• Example: Gary lives in Red Deer, Alberta, where he has worked as a pipefitter in the oil and gas sector earning $60,000 per year for the past 12 years. He was recently laid off, and he is worried about making ends meet for his family. The unemployment rate in his region has increased from 5.4 per cent in February 2015 to 8.3 per cent as of March 13, 2016.

    Gary worked 1,750 hours in the 52 weeks prior to losing his job. In his economic region, this means that he qualifies for up to 40 weeks of EI benefits at a weekly benefit rate of $537. In total, under the program’s current parameters, Gary will receive $21,480 in income support while he looks for work.

    However, under the temporary measures proposed in Budget 2016, Gary would be entitled to receive an extra 5 weeks of benefits. In addition, Gary has been paying maximum EI premiums and has never had a prior claim for benefits. As a result, he would also qualify to receive up to an additional 20 weeks of benefits for long-tenured workers. These additional weeks of benefits bring Gary’s total support under the EI program to 65 weeks of benefits. At his weekly benefit rate, this equals up to $34,905 in income support.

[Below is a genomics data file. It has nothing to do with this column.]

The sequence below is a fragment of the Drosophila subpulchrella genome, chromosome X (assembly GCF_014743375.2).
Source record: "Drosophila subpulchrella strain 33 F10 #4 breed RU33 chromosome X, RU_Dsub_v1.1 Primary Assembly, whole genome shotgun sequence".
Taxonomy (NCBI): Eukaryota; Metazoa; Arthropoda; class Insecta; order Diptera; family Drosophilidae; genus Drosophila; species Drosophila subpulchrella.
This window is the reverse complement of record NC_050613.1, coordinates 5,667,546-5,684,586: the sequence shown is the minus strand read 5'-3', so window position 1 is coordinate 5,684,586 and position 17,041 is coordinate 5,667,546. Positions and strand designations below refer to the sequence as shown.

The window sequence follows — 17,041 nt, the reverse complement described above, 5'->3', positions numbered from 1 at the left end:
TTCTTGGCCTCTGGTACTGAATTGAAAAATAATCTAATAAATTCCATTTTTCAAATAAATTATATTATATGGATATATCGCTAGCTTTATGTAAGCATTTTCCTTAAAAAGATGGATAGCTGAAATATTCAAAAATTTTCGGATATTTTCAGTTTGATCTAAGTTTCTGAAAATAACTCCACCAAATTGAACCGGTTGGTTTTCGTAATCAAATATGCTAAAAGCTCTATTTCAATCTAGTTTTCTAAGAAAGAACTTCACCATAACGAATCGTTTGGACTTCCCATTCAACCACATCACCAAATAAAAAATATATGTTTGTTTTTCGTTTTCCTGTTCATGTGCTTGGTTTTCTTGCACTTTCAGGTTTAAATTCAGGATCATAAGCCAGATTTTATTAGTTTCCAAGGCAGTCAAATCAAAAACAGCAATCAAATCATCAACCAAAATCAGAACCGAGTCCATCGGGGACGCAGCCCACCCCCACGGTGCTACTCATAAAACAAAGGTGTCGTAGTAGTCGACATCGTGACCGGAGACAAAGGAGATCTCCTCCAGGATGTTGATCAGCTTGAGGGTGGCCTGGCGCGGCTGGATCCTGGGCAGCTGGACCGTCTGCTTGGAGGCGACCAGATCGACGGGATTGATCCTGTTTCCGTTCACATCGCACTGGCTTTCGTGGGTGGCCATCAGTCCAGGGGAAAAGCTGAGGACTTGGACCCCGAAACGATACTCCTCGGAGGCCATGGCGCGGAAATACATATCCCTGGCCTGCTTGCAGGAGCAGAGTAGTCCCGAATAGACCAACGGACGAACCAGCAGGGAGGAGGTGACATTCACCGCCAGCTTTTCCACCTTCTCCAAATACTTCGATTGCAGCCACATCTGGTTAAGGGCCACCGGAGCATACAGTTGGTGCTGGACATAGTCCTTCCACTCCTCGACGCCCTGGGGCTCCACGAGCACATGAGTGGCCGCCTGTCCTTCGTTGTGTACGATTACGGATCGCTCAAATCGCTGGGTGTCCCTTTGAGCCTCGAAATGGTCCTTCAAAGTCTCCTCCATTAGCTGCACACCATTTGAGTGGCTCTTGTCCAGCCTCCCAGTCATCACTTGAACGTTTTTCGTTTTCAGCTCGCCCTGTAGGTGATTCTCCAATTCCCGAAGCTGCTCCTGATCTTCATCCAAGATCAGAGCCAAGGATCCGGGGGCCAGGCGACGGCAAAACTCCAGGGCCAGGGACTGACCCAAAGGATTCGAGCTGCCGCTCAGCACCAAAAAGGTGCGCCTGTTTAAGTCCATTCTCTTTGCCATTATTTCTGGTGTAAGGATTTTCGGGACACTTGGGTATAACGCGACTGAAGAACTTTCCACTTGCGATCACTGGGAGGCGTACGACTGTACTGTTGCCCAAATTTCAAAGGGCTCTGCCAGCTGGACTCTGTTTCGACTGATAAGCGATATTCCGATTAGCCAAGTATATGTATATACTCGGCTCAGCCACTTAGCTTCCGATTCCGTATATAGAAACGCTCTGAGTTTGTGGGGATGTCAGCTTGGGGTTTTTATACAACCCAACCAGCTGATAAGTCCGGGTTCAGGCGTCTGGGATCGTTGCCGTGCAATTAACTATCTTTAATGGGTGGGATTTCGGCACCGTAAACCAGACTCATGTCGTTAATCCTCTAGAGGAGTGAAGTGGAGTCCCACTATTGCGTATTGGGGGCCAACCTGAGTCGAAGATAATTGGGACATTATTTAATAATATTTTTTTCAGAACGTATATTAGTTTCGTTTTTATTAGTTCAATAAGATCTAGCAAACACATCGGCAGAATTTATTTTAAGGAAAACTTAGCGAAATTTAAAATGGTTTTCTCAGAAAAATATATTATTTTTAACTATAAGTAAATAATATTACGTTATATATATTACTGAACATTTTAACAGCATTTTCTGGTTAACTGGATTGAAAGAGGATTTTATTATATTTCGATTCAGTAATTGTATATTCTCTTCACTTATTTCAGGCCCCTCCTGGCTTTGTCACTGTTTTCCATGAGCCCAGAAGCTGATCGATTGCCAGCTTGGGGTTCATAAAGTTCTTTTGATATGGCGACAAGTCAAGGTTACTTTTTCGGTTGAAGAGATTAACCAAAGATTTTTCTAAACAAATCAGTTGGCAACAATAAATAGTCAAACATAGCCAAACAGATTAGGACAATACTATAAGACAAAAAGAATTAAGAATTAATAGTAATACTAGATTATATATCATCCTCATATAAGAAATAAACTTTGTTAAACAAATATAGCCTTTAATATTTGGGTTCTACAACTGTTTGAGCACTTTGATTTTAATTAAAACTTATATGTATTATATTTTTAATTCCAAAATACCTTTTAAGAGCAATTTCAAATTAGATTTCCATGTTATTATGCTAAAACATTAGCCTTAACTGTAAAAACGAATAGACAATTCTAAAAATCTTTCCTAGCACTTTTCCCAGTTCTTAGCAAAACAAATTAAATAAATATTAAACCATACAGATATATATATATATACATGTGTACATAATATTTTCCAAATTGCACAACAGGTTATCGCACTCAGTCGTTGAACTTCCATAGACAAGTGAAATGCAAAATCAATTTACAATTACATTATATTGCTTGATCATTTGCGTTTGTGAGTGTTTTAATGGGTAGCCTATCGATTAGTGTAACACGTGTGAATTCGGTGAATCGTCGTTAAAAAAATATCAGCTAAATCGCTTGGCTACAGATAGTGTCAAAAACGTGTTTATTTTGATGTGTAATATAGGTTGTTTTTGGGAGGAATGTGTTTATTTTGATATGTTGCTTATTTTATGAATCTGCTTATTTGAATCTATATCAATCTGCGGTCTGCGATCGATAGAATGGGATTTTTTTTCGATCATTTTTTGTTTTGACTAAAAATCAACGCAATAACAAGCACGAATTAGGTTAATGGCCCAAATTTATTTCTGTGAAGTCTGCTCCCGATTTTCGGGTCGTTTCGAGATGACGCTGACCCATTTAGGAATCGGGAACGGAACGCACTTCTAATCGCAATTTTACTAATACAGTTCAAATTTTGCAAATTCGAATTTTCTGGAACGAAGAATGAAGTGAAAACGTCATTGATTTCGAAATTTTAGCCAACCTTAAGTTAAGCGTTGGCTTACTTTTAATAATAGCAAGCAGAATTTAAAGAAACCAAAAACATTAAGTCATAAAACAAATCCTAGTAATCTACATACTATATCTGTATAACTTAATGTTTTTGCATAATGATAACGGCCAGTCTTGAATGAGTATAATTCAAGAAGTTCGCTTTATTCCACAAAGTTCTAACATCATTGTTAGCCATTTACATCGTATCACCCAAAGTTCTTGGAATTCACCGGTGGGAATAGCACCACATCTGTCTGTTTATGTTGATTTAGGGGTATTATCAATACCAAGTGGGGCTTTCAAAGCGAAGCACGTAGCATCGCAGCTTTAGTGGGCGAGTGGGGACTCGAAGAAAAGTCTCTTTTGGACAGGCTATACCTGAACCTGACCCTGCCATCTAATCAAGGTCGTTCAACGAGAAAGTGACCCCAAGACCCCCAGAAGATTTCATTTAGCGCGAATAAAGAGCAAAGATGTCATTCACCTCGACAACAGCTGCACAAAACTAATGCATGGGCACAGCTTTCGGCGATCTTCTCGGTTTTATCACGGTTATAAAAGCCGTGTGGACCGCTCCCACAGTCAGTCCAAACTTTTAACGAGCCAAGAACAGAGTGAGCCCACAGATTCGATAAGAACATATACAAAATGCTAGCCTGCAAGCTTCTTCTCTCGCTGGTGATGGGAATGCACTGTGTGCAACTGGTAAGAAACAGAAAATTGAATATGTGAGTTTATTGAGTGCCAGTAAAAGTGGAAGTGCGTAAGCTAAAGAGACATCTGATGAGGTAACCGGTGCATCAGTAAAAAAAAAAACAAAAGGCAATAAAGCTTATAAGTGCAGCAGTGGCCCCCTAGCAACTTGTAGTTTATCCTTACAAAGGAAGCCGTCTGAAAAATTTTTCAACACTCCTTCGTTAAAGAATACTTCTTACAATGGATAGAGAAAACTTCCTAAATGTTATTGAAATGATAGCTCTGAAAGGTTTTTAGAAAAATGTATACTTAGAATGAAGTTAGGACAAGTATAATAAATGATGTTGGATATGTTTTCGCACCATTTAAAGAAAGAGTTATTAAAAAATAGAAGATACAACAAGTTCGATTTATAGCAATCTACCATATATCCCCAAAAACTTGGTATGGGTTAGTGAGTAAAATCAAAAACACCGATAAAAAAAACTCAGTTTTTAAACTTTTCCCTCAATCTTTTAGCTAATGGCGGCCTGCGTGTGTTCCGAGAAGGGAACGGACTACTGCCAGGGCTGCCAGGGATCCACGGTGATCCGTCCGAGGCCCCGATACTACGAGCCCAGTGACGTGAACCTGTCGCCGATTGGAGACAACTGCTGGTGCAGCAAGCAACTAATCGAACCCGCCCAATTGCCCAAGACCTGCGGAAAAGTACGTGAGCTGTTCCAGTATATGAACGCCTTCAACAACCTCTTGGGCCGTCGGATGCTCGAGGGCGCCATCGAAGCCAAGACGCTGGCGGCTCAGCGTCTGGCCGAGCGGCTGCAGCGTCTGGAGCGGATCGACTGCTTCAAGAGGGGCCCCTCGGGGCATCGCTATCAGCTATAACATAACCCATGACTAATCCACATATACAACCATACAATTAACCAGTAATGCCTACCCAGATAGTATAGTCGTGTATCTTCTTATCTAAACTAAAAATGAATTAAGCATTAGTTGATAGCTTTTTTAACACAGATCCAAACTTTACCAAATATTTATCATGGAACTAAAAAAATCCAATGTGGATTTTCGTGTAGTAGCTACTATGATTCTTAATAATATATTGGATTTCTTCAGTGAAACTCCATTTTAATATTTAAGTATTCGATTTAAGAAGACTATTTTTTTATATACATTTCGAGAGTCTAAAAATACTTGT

• Extend the maximum duration of Work-sharing agreements from 38 weeks to 76 weeks across Canada.
  • Reduce employment insurance premiums for employees and employers to $1.61 per every $100 earned, down from $1.88 (Conservatives had pledged in the $1.40 range).

3. CPP and OAS measures